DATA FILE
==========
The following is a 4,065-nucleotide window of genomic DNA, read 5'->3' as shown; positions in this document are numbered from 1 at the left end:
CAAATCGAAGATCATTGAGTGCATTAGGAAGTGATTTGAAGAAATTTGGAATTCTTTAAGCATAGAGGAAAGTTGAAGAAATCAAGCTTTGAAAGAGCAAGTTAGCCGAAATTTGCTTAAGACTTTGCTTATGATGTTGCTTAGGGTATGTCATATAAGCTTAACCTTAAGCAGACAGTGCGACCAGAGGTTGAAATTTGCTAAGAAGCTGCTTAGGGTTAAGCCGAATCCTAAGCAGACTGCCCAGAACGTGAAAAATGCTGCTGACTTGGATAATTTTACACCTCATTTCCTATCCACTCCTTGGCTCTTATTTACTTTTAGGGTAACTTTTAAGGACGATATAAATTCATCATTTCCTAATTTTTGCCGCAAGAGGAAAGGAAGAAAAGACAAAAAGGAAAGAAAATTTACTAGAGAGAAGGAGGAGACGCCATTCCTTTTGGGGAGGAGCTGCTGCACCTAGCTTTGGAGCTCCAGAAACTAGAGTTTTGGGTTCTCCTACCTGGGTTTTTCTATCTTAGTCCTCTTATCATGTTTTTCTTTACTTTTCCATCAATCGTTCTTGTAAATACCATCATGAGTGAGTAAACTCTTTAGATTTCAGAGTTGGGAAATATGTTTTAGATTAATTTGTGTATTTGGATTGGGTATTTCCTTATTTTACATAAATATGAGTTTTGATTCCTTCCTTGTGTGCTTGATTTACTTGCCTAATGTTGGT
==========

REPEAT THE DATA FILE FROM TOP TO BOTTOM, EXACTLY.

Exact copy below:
The following is a 4,065-nucleotide window of genomic DNA, read 5'->3' as shown; positions in this document are numbered from 1 at the left end:
CAAATCGAAGATCATTGAGTGCATTAGGAAGTGATTTGAAGAAATTTGGAATTCTTTAAGCATAGAGGAAAGTTGAAGAAATCAAGCTTTGAAAGAGCAAGTTAGCCGAAATTTGCTTAAGACTTTGCTTATGATGTTGCTTAGGGTATGTCATATAAGCTTAACCTTAAGCAGACAGTGCGACCAGAGGTTGAAATTTGCTAAGAAGCTGCTTAGGGTTAAGCCGAATCCTAAGCAGACTGCCCAGAACGTGAAAAATGCTGCTGACTTGGATAATTTTACACCTCATTTCCTATCCACTCCTTGGCTCTTATTTACTTTTAGGGTAACTTTTAAGGACGATATAAATTCATCATTTCCTAATTTTTGCCGCAAGAGGAAAGGAAGAAAAGACAAAAAGGAAAGAAAATTTACTAGAGAGAAGGAGGAGACGCCATTCCTTTTGGGGAGGAGCTGCTGCACCTAGCTTTGGAGCTCCAGAAACTAGAGTTTTGGGTTCTCCTACCTGGGTTTTTCTATCTTAGTCCTCTTATCATGTTTTTCTTTACTTTTCCATCAATCGTTCTTGTAAATACCATCATGAGTGAGTAAACTCTTTAGATTTCAGAGTTGGGAAATATGTTTTAGATTAATTTGTGTATTTGGATTGGGTATTTCCTTATTTTACATAAATATGAGTTTTGATTCCTTCCTTGTGTGCTTGATTTACTTGCCTAATGTTGGT